In two separate press conferences, the Australian Defence Minister and the CEO of Malaysia Airlines reiterated that flight MH370 is lost with no survivors, mirroring the Malaysian Prime Minister Najib Razik's announcement not 24 hours earlier. But both added one troubling addition; they've come to this conclusion because there's no evidence to disprove it.
During yesterday's press conference, Prime Minister Najib Razak revealed what had led to this newest and presumably final conclusion:
This evening I was briefed by representatives from the UK Air Accidents Investigation Branch (AAIB). They informed me that Inmarsat, the UK company that provided the satellite data which indicated the northern and southern corridors, has been performing further calculations on the data. Using a type of analysis never before used in an investigation of this sort, they have been able to shed more light on MH370′s flight path.
Ultimately, Inmarsat uncovered "a much more detailed Doppler effect model for the northern and southern paths." By comparing these more precise models of the presumed MH370 path with already established routes, Inmarsat was able to claim an "extraordinary matching" between the two. McLaughlin explained to The Telegraph:
We worked out where the last ping was, and we knew that the plane must have run out of fuel before the next automated ping, but we didn't know what speed the aircraft was flying at – we assumed about 450 knots.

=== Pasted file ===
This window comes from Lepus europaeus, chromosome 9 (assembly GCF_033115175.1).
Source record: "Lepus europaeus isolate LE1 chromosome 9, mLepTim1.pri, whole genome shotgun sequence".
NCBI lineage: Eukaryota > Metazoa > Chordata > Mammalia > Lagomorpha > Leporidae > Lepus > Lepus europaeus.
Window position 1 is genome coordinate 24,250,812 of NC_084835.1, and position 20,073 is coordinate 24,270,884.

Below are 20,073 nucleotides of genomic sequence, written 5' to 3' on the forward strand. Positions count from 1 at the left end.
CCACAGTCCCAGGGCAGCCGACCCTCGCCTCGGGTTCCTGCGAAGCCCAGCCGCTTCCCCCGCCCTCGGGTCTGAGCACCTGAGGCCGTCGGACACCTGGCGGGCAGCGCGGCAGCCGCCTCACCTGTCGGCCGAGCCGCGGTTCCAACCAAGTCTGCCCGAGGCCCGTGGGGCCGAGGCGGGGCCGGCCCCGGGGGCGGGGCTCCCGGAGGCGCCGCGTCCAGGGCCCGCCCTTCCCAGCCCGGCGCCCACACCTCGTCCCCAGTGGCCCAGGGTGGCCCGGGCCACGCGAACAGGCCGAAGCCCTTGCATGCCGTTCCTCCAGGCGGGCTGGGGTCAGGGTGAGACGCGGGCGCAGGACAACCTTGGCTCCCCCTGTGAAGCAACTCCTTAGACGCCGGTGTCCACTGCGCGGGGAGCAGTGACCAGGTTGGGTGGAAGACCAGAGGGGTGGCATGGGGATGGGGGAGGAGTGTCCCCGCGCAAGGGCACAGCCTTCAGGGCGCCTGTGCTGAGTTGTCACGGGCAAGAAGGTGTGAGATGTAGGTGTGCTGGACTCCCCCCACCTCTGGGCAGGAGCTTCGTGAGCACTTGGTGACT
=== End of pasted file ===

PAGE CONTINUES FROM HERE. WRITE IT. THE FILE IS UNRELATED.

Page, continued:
It's not that this evidence is definitive, though—it's just the only evidence at hand. According to the Malaysian Airlines Chief:
By the evidence given to us and rational deduction we could only arrive at that conclusion that we had lost the plane and by extension the people on the plane.
Likewise, the Australian Defence Minister give a nearly identical statement to the press, saying that he is "confident [in Malaysia's assessment] because that's the best we've got at this point in time." In other words, this has to be it because this is all there is.
While frustrating, it's certainly understandable that almost three weeks in, the Malaysian government has more or less run out of options. Officials did confirm that they still have yet to find any definitive wreckage of the plane, but considering the tempestuous nature of the Indian Ocean, the prospect doesn't seem hopeful.
This conclusion offers an unsettlingly inconclusive end to a truly perplexing and mysterious ordeal. But in the absence of new data or wreckage, it's likely to be the best we'll ever get.